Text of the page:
# >> db[:cached] is nil at Sat Sep 05 14:01:10 -0500 2009

Note that a write operation against a key with an expiration timeout set, a volatile key in Redis parlance, clears the timeout. You can use the ttl() method if you need to examine the time to live for a key. There's also a matching get() method to go with the set() I used above, though it's just an alias for [] and has nothing to do with timeouts.


Redis supports some other interesting operations on simple keys. For example, you can use the atomic incr() operation to manage globally unique ID's:

#!/usr/bin/env ruby -wKU

require "redis"

3.times do
  fork do
    db  =
    ids = { db.incr("global:next_user_id") }
    puts "#{}: #{ids.join(', ')}"

# >> 1148: 1, 3, 6, 9, 12, 15, 17, 22, 25, 27
# >> 1147: 4, 8, 11, 13, 16, 18, 20, 23, 26, 29
# >> 1149: 2, 5, 7, 10, 14, 19, 21, 24, 28, 30

This is one of the exceptions I mentioned earlier where Redis will try to treat a value as a number. In this case an Integer is expected and a Float will be truncated. If it holds non-numeric content, it is set to "0" and then modified as requested. That's why you can start with a key that doesn't exist, as I did above.

There is a matching decr() operation. You can also choose to pass an Integer as the second argument to these methods to raise or lower the count by that amount.

Getting and Setting Multiple Keys at Once

Another interesting feature is the ability to fetch more than one key at a time:

#!/usr/bin/env ruby -wKU

require "redis"

db                    =
db["user:1:username"] = "JEG2"
db["user:1:password"] = "secret"

db.mget("user:1:username", "user:1:password")  # => ["JEG2", "secret"]

We can tie the counter and multiple get features together to do some basic object storage inside Redis:

#!/usr/bin/env ruby -wKU

require "redis"

DB =

class User
  def initialize(id = nil)
    @id     = id
    @fields =
    load if @id

  attr_reader :id

  def method_missing(meth, *args, &blk)
    if meth.to_s =~ /\A(\w+)=/
      @fields[$1] = args.first

  def load
    keys    = DB.keys("user:#{@id}:*")
    values  = DB.mget(*keys)
    @fields = Hash[* { |k| k[/\w+\z/] }.zip(values).flatten]

  def save
    @id ||= DB.incr("global:next_user_id")
    DB.pipelined do |commands|
      @fields.each do |k, v|
        commands["user:#{@id}:#{k}"] = v

  def inspect
    "<#User:#{@id} #{ { |k, v| "#{k}:#{v.inspect}" }.join(' ')}>"
end  # => <#User:1 username:"JEG2" password:"secret">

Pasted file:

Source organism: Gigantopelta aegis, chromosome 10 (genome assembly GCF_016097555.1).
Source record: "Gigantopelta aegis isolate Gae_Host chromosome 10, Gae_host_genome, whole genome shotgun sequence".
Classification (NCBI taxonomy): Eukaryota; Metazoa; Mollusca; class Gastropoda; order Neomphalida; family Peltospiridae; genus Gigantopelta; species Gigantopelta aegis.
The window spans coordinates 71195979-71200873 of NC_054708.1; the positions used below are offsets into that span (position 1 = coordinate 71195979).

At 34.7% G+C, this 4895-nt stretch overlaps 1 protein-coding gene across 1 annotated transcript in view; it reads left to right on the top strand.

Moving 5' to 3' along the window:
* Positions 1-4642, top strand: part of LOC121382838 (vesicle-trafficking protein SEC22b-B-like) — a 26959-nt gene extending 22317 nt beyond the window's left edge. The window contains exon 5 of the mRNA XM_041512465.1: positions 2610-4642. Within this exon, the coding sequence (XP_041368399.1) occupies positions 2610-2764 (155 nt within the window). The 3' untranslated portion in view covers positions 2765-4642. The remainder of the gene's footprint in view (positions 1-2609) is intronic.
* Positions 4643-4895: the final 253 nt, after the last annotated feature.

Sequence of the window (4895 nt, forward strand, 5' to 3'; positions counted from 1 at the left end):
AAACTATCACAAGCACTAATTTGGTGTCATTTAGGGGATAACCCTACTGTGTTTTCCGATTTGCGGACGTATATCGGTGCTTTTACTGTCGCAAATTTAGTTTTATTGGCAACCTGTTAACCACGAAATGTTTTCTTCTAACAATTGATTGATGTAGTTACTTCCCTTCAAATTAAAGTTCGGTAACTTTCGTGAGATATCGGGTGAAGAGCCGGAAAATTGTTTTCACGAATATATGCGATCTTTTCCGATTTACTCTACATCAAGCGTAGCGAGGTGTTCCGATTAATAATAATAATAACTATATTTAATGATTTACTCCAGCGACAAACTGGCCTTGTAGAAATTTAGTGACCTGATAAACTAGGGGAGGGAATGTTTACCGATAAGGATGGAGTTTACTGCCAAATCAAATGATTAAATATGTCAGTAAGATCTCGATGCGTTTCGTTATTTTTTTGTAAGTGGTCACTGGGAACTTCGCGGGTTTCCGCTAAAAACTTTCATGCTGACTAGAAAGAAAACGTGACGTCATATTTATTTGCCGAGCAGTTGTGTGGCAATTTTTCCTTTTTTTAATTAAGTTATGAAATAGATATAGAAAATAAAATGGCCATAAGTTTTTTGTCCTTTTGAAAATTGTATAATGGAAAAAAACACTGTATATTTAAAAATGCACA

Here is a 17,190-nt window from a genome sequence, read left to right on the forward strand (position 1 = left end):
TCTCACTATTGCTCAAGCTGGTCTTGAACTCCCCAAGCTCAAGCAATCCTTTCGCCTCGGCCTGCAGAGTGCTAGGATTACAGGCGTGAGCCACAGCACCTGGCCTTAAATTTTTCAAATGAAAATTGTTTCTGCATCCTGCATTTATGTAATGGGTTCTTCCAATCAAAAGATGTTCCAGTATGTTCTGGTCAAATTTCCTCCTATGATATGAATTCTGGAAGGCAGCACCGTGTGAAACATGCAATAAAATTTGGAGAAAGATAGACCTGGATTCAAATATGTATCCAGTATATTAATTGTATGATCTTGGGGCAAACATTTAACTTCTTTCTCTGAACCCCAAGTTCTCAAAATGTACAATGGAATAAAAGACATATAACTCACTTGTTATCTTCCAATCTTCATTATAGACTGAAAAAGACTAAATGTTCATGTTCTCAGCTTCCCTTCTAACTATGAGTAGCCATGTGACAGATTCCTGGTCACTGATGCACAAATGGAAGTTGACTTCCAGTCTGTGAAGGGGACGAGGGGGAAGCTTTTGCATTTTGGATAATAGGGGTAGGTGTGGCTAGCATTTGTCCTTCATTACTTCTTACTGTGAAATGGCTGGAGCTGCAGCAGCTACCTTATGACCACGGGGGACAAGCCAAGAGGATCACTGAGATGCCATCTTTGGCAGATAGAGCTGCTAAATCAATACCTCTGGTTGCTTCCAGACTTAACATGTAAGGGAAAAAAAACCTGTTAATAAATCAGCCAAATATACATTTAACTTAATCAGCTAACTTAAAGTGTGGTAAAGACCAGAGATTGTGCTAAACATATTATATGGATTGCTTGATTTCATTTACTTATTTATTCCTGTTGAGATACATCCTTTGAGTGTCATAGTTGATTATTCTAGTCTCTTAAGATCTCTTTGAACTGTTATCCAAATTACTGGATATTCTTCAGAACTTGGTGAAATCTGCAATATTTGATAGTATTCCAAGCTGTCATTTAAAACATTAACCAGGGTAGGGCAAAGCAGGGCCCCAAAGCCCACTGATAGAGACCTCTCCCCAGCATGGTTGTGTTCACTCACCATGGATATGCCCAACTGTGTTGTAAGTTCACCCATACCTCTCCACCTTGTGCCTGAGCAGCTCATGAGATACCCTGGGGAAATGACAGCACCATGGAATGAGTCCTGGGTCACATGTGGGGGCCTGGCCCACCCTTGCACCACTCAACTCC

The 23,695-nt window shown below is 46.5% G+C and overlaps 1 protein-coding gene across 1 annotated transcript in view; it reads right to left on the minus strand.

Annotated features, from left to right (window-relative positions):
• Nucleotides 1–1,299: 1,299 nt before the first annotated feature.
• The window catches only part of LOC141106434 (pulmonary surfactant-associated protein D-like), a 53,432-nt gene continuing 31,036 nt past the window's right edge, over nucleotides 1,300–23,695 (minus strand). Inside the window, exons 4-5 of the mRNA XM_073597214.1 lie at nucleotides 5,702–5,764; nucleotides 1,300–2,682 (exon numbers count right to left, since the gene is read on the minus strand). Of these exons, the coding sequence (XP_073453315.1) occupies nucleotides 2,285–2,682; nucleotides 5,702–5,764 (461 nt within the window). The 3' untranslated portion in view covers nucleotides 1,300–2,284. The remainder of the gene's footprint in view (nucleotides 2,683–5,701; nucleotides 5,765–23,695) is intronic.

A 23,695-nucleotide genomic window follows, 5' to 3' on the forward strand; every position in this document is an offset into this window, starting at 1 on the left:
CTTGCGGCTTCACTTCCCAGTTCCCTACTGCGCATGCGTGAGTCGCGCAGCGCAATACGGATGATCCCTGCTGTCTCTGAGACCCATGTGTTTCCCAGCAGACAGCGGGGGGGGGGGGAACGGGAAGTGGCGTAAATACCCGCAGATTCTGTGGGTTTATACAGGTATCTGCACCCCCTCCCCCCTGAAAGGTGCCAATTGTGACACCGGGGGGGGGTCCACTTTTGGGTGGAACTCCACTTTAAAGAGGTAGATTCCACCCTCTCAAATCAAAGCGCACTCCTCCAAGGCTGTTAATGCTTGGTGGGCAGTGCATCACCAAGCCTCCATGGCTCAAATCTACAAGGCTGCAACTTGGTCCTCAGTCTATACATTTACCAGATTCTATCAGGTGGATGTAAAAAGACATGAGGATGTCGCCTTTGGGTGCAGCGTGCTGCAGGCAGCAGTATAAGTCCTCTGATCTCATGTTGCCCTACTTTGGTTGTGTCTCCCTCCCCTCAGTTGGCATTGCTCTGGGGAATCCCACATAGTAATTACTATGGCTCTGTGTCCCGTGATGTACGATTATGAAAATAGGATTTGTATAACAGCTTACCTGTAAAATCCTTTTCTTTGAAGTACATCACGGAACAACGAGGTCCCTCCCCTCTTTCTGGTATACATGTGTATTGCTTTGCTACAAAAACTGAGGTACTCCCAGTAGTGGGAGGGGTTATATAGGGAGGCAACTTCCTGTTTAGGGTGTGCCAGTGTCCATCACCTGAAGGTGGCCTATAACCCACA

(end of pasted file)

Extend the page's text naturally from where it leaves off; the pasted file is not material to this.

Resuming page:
new_guy =
new_guy.username = "New Guy"
new_guy.password = "123"  # => <#User:31 username:"New Guy" password:"123">

I snuck in a another feature in my implementation of save() for that example: pipelined commands. If you're going to issue a bunch of commands real quick, as I did with the field saves in this case, you can pipeline them. This queues them up locally and then fires them all at the Redis server as your block exits. This can make those batch operations a little more efficient.

Saving and Shutting Down

Redis does send periodic snapshot data backups to disk, unlike memcached. I've already talked about how you can configure exactly when these backups happen on the server side, but you can also request a snapshot from the client side. Just call bgsave() to trigger the usual asynchronous save or save() if you would prefer a synchronous backup.

When you are done playing around with a Redis session, you can call the shutdown() method to close all connections, dump the database to disk, and exit the server. If you don't wish to keep the data, you can call flush_db() to ditch the data in the database you are connected to. You may also wish to examine the statistics from a call to info() before you shutdown() to see what work the server has done.

That covers basic key-value store usage. However, Redis has some unique features that really set it apart from other key-value stores. We will look into those next.

Comments (2)
  1. Pablo
    Pablo August 13th, 2010 Reply Link

    Thanks for the writeup, it's exactly what I was looking for.
    We're probably switching from Memcached to Redis for the manual expiration options it has.

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  2. viresh
    viresh July 5th, 2012 Reply Link

    awesome tutorial :) u cld have added "Queue" ( using Redis to queue jobs )